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Insider Article [February 2013] [02/05/13] (Now We Can Dance: The Story of the Hayward Gay Prom)
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Now We Can Dance: The Story of the Hayward Gay Prom

Film Crew at Gay Prom 2011. From left to right: Solana Brown-Chever, teen film crew & editor; Keith Wilson, technical advisor & editor; James Jermaine, teen film crew; Rori Burns, film subject & program attendee 2011.
Postcard advertising the film screening.

On December 7, 2012, the Hayward Public Library premiered a new film called Now We Can Dance: The Story of the Hayward Gay Prom, capping an almost two-year library project to document this unique long-standing community event for queer youth.

The documentary film highlights the controversy surrounding the creation of the Lambda Gay Prom in 1995, and how the gay prom’s existence and ongoing relevance reflects the democratic process. Yearly, hundreds of youth from the San Francisco Bay Area and beyond come to the prom because it is a safe place for them to be themselves and have fun.

The idea for the film grew from a California of the Past digital story that the Hayward Library produced in collaboration with Dana Johnson, former leader of the Lambda Youth Project, the LGBTQ support group which hosts the prom. After securing a grant from Cal Humanities, library staff—including CLA members Laurie Willis, Sally Thomas and Shawna Sherman—trained teens to be filmmakers with the help of professional advisers, including Academy Award-winning documentary film director Debra Chasnoff. The teens then captured live footage from the 2011 prom, researched the history of the prom, and later hosted on-camera interviews with key stakeholders. Additional funding was provided by the Friends of the Hayward Public Library.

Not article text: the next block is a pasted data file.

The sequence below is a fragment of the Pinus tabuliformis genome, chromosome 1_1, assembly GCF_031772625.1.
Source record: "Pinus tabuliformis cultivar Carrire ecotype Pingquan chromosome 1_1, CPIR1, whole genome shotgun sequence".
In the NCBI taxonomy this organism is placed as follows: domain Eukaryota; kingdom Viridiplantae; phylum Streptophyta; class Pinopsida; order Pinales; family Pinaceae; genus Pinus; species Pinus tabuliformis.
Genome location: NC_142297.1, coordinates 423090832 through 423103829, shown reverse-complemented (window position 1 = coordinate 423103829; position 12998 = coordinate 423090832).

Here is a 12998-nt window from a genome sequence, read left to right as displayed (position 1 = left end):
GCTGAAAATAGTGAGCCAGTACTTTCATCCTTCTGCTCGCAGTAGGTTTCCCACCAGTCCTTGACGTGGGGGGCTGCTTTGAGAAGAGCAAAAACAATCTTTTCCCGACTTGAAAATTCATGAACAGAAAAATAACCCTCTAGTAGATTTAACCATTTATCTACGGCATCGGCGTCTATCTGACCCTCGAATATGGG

The 30-minute film premiered at Hayward City Hall in front of a crowd of more than 200, including prom organizers, current and former city officials, students, and well-wishers. “Working on the film I learned a lot about the history of Hayward and the perspectives of the adult community and youth on LGBTQ issues. I learned how important the gay prom is to exist,” said Natalina Campopiano, a teen filmmaker and senior at Hayward High School. “It makes me appreciate what I have now.”

The film is a shining example of how a library can go beyond its traditional role of curator and create information that documents significant aspects of the community and that brings young and old together in a conversation about the right of queer youth to have fun in a safe environment.

“Now We Can Dance is unquestionably a landmark achievement in the history of HPL. One of which we all can and should be very proud,” said Sean Reinhart, director of the Hayward Public Library.

Organizers hope to show the film at local film festivals and make it available for other screenings. The eventual goal is to build a curriculum around the film and distribute it to schools. For more information about the program please contact Laurie Willis, supervising librarian, at 510-881-7936 or

Shawna Sherman, Young Adult Librarian
Hayward Youth Commission Advisor
Hayward Main Library